Middle East Cybersecurity market worth $29.9 Bn post COVID-19 after having risen a staggering amount from $16.1 billion.
According to a new research, the Middle East cybersecurity pre-COVID-19 market size is estimated to grow from $16.1 billion in 2020 to $28.7 billion by 2025, at a Compound Annual Growth Rate (CAGR) of 12.2%, while the post-COVID-19 market size is projected to grow from $15.6 billion in 2020 to $29.9 billion by 2025, at a CAGR of 13.8%. The research report “Middle East Cybersecurity Market” also revealed that the demand for small and medium enterprises (SMEs) in different industry verticals and countries is expected to grow during the forecast period.
Network Security is the Primary Segment
According to the research, the network security sector is estimated to have the largest market size post COVID-19. It is found that the evolving vulnerabilities in the networks of the energy and utilities, BFSI, IT and ITeS industry sectors triggered the growth of the Middle East cybersecurity market.
“With the growth of COVID-19-related adaption in remote working practices, the network of enterprises in the Middle East has been jeopardized. Organizations are adopting measures to combat the situation and are collaborating with security vendors to manage the situation effectively,” the report said.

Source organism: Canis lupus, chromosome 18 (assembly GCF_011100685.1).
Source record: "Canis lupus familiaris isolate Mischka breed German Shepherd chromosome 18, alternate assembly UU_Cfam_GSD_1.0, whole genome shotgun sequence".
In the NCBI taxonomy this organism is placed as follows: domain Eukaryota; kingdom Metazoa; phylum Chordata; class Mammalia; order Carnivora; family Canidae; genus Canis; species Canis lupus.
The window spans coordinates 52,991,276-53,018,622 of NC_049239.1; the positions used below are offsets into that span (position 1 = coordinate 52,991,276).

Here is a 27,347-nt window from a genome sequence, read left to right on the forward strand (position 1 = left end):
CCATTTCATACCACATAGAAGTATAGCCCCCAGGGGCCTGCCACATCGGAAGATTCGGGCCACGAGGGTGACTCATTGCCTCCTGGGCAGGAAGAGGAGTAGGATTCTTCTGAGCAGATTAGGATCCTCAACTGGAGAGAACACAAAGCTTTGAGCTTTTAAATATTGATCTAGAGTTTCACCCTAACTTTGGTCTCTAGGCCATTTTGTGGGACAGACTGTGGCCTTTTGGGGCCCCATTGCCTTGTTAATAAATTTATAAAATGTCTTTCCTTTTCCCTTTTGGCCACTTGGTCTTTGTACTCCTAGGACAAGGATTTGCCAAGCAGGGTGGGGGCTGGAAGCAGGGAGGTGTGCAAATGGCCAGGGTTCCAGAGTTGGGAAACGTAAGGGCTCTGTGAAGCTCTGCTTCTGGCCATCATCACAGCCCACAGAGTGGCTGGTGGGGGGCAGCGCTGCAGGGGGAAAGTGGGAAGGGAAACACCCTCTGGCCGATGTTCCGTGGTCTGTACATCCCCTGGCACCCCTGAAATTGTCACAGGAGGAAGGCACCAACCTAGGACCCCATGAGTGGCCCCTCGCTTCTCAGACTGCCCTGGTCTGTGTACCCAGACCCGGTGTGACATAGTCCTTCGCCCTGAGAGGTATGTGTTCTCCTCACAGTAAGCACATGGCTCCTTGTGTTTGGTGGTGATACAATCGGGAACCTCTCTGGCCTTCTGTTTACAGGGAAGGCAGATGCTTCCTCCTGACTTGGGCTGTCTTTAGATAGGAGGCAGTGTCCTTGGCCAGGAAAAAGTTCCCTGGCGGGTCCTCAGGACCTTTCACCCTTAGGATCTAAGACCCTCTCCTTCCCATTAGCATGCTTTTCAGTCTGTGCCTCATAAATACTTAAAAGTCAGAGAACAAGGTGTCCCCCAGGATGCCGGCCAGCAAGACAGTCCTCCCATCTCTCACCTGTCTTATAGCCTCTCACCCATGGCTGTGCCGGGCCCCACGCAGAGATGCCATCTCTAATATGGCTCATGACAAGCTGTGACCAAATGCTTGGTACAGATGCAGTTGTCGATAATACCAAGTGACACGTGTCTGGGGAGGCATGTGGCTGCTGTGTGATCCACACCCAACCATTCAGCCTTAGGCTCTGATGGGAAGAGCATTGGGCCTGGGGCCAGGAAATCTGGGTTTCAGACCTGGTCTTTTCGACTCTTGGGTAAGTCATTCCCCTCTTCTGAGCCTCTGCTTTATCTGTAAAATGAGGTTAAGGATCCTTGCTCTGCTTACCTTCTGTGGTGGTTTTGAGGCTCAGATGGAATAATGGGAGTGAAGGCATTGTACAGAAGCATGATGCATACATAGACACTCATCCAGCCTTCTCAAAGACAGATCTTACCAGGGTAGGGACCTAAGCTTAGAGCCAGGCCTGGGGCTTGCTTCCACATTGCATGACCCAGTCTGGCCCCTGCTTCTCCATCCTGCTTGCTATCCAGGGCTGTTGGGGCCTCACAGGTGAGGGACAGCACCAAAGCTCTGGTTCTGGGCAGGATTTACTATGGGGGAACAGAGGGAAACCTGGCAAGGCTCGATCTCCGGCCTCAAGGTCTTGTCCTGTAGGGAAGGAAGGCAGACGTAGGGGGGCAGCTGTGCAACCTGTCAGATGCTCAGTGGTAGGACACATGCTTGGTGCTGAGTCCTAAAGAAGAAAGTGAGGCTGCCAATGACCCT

Health Care to Grow at the Highest CAGR
The research also highlighted that the health care sector is expected to contribute to the largest market share and to grow at the highest CAGR from 2019 to 2025, due to the increased security incidents during the pandemic. It will be followed by the government and defense sector, with second-highest CAGR from 2019 to 2025.
“The demand for cybersecurity solutions is rising, as the adoption of these solutions provides advanced protection from cyber threats without affecting the operational efficiency,” the report added.
Cyberattacks on Enterprises in the Middle East
Recently, security researchers from Cisco Talos discovered a new version of Remote Access Trojan named “JhoneRAT”, which targeted a set of enterprises in several Middle East countries including UAE, Saudi Arabia, and Iraq. The Trojan was developed using Python and attacked the victim’s device via malicious Microsoft Office documents. The researchers advised users to avoid clicking file extensions from unknown sources.